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War at la Estancia

Joel P. Whitney, the purchaser of the Sandoval grant, and his brother, James G. Whitney, came to the valley and began telling the sheepherders scattered around it, whom they called “squatters,” that they would have to leave. They had been to Albuquerque and obtained a court order of eviction. Of course it wasn’t long before word of this development reached the Otero family.

Manuel B. Otero, the son of Don Manuel Antonio Otero, set out with two of his cousins to see what was happening at the Estancia ranch. He was a truly elegant scion of his patrician family. He was a graduate of Heidelberg University in Germany, and he had married a lovely young heiress of the other rich family in the area, the Lunas of Los Lunas.  

James B. Whitney was already at the headquarters, along with his brother-in-law and a friend. The six men met in the house and parleyed. Before long someone got tired of talking and started shooting. Seconds later, Whitney’s brother-in-law was dead, and Whitney was badly wounded. As for Otero, I’ll let Editor Kusz tell the story. He could be as maudlin as he was droll:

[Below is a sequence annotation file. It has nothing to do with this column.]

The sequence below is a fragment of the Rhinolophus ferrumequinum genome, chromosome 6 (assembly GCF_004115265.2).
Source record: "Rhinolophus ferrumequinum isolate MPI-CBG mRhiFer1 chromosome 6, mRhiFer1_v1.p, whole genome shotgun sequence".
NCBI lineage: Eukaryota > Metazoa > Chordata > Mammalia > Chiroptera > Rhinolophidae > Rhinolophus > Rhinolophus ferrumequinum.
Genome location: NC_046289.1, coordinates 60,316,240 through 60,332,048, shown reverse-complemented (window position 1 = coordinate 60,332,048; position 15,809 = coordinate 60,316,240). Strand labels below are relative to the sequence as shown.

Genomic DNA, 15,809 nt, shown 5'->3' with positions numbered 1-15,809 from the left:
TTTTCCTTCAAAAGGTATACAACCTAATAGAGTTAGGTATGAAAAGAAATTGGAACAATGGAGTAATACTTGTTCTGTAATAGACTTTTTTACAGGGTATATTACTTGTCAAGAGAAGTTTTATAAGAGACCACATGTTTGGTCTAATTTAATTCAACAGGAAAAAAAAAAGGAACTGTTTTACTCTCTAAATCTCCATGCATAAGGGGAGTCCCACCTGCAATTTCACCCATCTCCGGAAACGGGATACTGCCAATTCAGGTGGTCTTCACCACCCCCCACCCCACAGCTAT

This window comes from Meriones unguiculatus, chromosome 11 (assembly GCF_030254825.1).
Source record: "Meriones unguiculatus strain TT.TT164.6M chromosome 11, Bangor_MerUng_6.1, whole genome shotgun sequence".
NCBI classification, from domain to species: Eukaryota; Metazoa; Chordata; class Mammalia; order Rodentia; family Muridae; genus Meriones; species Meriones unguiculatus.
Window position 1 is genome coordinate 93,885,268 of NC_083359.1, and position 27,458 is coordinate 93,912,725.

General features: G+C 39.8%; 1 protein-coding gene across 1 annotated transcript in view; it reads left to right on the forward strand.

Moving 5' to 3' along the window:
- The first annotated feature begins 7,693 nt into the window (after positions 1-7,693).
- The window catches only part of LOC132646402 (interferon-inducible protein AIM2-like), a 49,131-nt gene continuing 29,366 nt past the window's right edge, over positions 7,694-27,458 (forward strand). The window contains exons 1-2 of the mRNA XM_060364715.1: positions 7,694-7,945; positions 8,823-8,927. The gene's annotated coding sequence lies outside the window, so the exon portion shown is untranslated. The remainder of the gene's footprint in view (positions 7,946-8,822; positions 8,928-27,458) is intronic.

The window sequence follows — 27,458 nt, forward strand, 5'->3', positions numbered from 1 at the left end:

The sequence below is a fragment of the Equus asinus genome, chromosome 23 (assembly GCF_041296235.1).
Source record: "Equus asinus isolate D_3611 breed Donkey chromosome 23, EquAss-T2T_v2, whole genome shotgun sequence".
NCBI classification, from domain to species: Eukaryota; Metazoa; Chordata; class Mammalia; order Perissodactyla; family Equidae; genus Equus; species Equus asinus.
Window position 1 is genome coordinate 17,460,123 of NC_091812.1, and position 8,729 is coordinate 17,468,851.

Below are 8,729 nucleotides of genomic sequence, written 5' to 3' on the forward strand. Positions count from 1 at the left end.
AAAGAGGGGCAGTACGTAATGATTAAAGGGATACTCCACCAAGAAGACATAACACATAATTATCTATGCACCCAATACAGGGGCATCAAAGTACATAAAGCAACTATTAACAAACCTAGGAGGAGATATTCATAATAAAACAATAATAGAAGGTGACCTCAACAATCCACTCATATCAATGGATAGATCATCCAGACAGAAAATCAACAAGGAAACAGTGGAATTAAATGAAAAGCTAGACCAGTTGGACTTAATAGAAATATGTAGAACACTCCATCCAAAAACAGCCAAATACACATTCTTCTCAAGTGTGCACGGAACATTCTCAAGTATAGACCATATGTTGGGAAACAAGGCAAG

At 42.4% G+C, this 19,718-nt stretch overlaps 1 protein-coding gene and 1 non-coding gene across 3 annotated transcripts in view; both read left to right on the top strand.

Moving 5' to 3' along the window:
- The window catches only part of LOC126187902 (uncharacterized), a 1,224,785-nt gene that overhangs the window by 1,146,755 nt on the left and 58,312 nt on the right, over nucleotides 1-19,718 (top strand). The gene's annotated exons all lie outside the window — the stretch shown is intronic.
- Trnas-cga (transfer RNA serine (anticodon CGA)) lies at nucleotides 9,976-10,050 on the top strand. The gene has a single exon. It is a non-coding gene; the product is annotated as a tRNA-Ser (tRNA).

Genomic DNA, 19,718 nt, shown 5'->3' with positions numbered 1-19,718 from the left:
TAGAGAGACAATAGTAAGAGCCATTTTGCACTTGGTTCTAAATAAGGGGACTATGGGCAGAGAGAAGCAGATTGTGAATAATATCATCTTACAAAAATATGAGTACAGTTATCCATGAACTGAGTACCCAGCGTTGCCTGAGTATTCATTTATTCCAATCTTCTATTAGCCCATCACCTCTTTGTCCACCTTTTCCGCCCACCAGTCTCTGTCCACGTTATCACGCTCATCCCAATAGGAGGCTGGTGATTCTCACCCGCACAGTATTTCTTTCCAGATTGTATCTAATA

“The Priest, Rev. L. Bourdier, was at once summoned to administer the rites of the church to the dying Otero, but he arrived too late; he was beyond human help; his lips were already sealed and the icy hand of death had already touched the lower part of his body, and as the sun was sinking behind the mountains to light up a new world, his spirit took its flight to the hands that gave it, passed the valley of the shadow of death and entered that great undiscovered bourne whence no traveler returns….”

There’s more of that, a lot more. I can imagine the man with his composing stick in hand, furiously selecting each tiny italic letter from his font box as he constructed his grand eulogy.

The opposing parties retreated to tend their wounds and bury their dead, and the validity of the competing land grants became a matter for the courts to decide. They took their time. Finally, as if to usher in a new era for the Estancia Valley in the 20th Century, they decided that neither claim was valid.

The land was opened for homesteading, a railroad was built across the valley, and the rest, as they say, is history.

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